Biodiesel: The Future Fuel of Automobiles in India - Analysis
Imagine a fuel with no harm to the environment and which is safe to burn. Yes, with biodiesel, this could be a reality. As an alternative fuel similar to petrol and fossil diesel, biodiesel is an advance form of biofuel produced from an animal or vegetable fat based renewable fuel. Even, used cooking oil (UCO) could be effectively used to produce biofuel and of great use in diesel vehicles.
This revolution is helping several countries overcome their dependence on diesel, as biodiesel has the combustion properties which are very similar to those of petroleum diesel.
Why biodiesel in automobile sector?
Pollution is increasing day by day and one the major reasons behind this is automobile pollutants, which come out due to the use of petrol or diesel based automobiles. If we have an option of an alternative fuel, which least harms the environment, then why not use it. There are several reasons in the support of using biodiesel as an alternative fuel-
It is biodegradable, nontoxic and produces fewer pollutants when burnt completely. It can be used in pure form (B100) or blended with petroleum diesel. Most of the common blend includes B2 (2% biodiesel, 98% diesel), B5 (5% biodiesel, 95% petrodiesel) or B20 (20% biodiesel, 80% petrodiesel).
It has reduced exhaust emissions as compared to petroleum diesel fuel and also it has lower toxicity as compared to the petroleum diesel fuel. If we compare biodiesel with petroleum diesel, it is safer to handle and its quality is governed by ASTM D 6751 quality parameters.
There were will be a major reduction in all types of pollutants adding to global warming and smog because it burns clean. It is the only alternate fuel, which has been approved by the Environment Protection Agency (EPA). It has also passed every Health – Effects Test of the Clean Air Act and meets the necessities of the California Air Resources Board (CARB)
Biodiesel is much more economical than petrol and diesel since recycling materials such as vegetable oil or animal feces are much cheaper than fossil fuel. And also petrol prices may increase with time as natural resources shrink
One of the most important advantages of using biodiesel is that it burns clear than fossil fuels and hence does not produce sulfur or any other harmful chemicals and also there is no unpleasant smell associated with burning biodiesel
Other advantages of biodiesel fuel are that it can also be blended with other energy resources and oil. Biodiesel fuel can also be used in existing oil heating systems and diesel engines without making any alterations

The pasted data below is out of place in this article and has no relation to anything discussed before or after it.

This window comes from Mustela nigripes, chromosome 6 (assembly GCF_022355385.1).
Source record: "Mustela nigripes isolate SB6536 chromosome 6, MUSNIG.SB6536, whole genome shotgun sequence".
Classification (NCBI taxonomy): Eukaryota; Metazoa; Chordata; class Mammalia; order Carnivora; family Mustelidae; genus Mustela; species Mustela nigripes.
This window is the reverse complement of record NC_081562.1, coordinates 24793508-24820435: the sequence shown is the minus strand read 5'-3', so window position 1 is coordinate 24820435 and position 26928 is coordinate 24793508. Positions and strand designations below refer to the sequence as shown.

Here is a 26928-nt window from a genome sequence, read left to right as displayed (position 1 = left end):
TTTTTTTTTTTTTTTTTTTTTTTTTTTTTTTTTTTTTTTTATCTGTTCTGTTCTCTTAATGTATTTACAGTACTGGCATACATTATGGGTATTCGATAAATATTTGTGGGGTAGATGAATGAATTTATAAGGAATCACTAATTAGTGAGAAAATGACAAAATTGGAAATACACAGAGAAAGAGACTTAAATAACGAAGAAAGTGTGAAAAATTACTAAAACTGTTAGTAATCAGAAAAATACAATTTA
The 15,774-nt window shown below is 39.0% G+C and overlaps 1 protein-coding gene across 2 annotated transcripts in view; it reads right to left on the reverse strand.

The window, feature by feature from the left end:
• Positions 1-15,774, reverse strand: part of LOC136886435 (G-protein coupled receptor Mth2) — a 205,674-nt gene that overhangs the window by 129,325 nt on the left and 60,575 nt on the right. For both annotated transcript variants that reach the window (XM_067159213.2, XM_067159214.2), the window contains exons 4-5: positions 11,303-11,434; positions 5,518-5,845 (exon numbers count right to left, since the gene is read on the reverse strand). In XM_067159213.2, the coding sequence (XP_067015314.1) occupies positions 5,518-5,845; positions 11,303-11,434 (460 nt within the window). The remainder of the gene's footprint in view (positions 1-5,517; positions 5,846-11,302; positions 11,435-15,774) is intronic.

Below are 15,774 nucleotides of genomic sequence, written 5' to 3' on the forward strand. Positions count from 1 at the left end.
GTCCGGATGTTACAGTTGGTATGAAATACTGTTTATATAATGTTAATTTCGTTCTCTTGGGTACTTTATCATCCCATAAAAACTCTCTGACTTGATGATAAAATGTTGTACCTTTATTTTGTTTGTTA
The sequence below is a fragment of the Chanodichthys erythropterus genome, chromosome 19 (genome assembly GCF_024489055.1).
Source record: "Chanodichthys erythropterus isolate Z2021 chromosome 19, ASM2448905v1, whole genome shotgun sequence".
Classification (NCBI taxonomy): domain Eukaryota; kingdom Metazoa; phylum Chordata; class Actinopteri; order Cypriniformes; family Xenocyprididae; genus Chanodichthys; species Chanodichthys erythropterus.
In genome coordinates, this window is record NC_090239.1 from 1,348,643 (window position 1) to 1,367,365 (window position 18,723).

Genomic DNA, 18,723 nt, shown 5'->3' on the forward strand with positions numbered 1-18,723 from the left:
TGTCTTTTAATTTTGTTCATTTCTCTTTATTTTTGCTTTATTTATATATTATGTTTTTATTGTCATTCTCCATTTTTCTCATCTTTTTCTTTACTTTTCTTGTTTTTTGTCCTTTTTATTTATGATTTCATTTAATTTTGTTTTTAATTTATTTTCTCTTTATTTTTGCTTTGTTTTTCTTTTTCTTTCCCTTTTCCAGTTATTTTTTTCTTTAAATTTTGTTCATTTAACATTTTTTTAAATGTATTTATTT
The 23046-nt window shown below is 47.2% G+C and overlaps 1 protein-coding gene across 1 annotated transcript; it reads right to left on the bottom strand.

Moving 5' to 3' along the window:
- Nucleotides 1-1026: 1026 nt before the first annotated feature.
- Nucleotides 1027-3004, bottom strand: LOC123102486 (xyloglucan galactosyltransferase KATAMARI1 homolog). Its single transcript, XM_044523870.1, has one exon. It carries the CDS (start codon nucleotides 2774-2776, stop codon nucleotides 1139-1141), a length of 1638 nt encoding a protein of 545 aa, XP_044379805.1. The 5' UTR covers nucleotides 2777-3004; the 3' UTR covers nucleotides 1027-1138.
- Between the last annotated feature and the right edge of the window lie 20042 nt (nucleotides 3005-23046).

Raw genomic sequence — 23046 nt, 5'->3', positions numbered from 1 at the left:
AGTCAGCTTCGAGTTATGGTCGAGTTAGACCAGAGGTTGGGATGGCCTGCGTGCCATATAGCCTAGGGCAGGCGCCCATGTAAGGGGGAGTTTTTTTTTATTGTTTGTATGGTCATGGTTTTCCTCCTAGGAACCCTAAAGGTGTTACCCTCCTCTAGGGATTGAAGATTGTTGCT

It can also be distributed through existing diesel fuel pumps, which is another biodiesel fuel advantage over other alternative fuels. The lack of sulfur in 100% biodiesel extends the life of catalytic converters and also the lubricating property of the biodiesel may lengthen the lifetime of engines.
How biodiesel is produced?
Biodiesel is made through a chemical process called transesterification in which the glycerin is separated from the fat or vegetable oil. The process leaves behind two products -- methyl esters (the chemical name for biodiesel) and glycerin (a valuable byproduct usually sold to be used in soaps and other products).
Diesel consumption pattern in Metros and adjoining areas
For instance, taking Delhi and Gurugram together 16,99,000 tons of diesel is consumed per year. Just for an estimated use, if 5% of biodiesel is blended with petroleum diesel then 84,950 tons of diesels will be saved per year. According to a research, the population of Delhi – NCR is 47 million. The usage of edible oil by per person in India is 14.4 kg per year and the total consumption of oil in Delhi – NCR itself is 6,76,800 tons per year, which is a quite huge number. If we consider only 10% of this as waste, then the potential to collect UCO will be 67,680 tons per year.
Biodiesel can prove to be a game changer for the energy security of our country, which is aspiring big. Yes, our government has come up with the National Policy on Biofuels 2018, which includes harnessing of biodiesel to meet the energy security of India. The goal of the policy is to enable availability of biofuels in the market thereby increasing its blending percentage. Currently, the ethanol blending percentage in petrol is around 2.0% and biodiesel blending percentage in diesel is less than 0.1%.
As an indicative target the government has approved 20% blending of ethanol in petrol and 5% blending of biodiesel in diesel is proposed by 2030. Additionally, on World Biofuel Day, the Food Safety and Standards Authority of India (FSSAI) launched RUCO – Repurpose Used Cooking Oil, an ecosystem that will enable the collection and conversion of used cooking oil to biodiesel.
The Policy aims to increase usage of biofuels in the energy and transportation sectors of the country during the coming decade. The various efforts by the government to solve the transportation and mobility solutions have not worked well so far.
It’s the biodiesel which can work as an effective and great alternative for the country. And, this will also help India to meet its global climate commitments.
Authored by: Shiva Vig, CEO, BioD Energy
News 18 09-02-19